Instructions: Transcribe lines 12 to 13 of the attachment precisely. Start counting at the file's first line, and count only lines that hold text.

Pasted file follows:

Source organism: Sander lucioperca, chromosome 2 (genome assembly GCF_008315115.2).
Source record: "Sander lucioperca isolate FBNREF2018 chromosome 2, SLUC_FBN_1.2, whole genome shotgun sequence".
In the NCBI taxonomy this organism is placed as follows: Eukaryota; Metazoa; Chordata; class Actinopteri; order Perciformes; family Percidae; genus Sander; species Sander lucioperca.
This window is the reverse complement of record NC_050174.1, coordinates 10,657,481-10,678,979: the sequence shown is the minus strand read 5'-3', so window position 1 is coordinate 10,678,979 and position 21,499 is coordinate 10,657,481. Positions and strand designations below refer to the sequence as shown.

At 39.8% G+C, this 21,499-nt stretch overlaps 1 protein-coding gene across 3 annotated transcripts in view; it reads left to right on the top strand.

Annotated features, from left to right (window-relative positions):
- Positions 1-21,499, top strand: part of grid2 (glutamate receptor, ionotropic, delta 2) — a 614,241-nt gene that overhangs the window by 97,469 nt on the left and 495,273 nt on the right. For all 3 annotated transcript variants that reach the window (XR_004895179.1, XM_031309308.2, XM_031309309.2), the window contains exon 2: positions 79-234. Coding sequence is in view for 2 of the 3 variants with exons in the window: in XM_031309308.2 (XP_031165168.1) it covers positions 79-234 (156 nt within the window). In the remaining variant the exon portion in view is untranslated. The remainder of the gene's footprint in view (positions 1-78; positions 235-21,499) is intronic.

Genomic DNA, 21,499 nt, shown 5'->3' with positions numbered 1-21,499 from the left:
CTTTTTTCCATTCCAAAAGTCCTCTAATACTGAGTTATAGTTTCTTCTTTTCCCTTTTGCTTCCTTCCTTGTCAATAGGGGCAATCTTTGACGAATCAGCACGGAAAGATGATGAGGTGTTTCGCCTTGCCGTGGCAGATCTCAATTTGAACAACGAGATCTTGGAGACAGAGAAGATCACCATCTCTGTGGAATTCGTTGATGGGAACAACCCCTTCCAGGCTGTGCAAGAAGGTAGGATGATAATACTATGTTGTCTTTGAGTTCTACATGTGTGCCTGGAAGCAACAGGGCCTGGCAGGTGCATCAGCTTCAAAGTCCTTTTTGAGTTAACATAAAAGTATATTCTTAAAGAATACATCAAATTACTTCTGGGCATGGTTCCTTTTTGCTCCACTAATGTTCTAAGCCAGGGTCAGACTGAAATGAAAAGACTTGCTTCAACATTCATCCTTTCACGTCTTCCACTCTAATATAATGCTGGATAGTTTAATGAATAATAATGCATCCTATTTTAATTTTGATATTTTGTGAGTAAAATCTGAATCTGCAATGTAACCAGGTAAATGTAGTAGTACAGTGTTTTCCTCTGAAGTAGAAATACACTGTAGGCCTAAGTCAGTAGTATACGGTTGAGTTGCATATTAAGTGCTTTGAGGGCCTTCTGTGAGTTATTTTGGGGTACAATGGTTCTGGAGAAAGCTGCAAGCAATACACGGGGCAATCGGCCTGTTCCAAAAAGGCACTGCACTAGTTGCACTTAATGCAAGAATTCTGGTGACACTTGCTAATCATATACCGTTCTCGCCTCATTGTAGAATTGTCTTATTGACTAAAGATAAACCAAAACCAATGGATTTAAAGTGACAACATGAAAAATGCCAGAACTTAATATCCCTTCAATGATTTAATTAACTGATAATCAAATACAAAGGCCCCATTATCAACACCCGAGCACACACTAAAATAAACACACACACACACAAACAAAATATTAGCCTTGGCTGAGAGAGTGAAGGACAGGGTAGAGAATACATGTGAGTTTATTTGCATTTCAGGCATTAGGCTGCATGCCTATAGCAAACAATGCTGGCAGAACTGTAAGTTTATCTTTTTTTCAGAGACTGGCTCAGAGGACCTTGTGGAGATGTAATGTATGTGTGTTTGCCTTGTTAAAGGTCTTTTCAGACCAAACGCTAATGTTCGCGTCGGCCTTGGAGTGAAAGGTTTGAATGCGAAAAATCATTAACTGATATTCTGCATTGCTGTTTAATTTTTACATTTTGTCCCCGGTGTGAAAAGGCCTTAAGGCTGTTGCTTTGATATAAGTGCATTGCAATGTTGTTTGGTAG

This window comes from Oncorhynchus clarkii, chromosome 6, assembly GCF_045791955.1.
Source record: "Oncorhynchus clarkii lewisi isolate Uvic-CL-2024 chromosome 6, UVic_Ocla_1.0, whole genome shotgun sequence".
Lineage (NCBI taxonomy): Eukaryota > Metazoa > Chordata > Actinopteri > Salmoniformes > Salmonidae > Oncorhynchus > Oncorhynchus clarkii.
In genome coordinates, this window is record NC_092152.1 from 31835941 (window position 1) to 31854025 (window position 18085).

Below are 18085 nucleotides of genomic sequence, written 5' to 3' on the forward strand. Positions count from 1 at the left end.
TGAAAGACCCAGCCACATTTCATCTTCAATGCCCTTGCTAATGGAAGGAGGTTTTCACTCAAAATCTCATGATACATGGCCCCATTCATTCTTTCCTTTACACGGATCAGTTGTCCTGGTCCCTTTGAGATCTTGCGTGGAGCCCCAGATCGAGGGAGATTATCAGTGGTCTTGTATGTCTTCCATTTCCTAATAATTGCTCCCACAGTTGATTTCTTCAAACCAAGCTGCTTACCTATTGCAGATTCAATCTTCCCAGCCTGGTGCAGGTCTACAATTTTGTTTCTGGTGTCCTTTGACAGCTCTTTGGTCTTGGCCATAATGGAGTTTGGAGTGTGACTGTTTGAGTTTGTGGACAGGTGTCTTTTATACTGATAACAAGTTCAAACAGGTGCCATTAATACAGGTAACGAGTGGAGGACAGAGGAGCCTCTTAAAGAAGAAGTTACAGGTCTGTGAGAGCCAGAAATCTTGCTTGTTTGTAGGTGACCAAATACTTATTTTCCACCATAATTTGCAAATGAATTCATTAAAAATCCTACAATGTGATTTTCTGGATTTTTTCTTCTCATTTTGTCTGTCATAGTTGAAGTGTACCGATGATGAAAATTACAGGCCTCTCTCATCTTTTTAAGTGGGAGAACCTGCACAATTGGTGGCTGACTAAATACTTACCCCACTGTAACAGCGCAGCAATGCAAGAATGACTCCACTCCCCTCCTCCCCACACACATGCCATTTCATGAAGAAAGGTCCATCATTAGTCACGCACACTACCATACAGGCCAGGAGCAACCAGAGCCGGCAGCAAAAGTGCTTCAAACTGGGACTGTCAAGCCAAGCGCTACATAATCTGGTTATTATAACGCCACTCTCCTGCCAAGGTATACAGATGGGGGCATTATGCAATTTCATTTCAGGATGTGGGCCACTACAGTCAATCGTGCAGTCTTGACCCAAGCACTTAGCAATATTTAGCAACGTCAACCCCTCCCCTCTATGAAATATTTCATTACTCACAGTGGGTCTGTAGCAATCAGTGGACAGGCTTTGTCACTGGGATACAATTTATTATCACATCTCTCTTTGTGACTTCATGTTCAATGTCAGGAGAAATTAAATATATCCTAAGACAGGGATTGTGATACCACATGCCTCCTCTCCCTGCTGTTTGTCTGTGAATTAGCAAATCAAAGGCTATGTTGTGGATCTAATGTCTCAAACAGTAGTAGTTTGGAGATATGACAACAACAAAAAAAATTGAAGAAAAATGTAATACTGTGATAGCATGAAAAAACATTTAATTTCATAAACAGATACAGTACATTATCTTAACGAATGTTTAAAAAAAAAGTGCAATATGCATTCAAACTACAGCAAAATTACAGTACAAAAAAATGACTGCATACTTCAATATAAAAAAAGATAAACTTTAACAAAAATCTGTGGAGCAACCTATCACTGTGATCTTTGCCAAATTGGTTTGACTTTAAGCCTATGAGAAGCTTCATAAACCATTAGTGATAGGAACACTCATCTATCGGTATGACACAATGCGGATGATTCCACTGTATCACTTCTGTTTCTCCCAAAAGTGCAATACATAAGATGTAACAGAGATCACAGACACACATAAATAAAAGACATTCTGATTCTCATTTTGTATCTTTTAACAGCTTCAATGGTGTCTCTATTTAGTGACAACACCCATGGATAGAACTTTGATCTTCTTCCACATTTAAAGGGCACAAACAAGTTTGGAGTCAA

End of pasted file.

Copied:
Lineage (NCBI taxonomy): Eukaryota > Metazoa > Chordata > Actinopteri > Salmoniformes > Salmonidae > Oncorhynchus > Oncorhynchus clarkii.
In genome coordinates, this window is record NC_092152.1 from 31835941 (window position 1) to 31854025 (window position 18085).